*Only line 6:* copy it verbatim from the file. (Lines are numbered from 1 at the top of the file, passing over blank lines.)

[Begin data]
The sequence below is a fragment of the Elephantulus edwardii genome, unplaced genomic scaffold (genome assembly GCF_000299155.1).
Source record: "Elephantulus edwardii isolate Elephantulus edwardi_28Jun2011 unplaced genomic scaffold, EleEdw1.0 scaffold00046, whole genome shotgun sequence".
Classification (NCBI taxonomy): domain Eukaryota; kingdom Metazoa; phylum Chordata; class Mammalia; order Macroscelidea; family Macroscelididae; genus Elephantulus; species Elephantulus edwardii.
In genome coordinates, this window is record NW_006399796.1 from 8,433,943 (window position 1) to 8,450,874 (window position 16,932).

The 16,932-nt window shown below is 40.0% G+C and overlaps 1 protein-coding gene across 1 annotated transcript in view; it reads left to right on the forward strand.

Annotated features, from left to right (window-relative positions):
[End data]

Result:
Annotated features, from left to right (window-relative positions):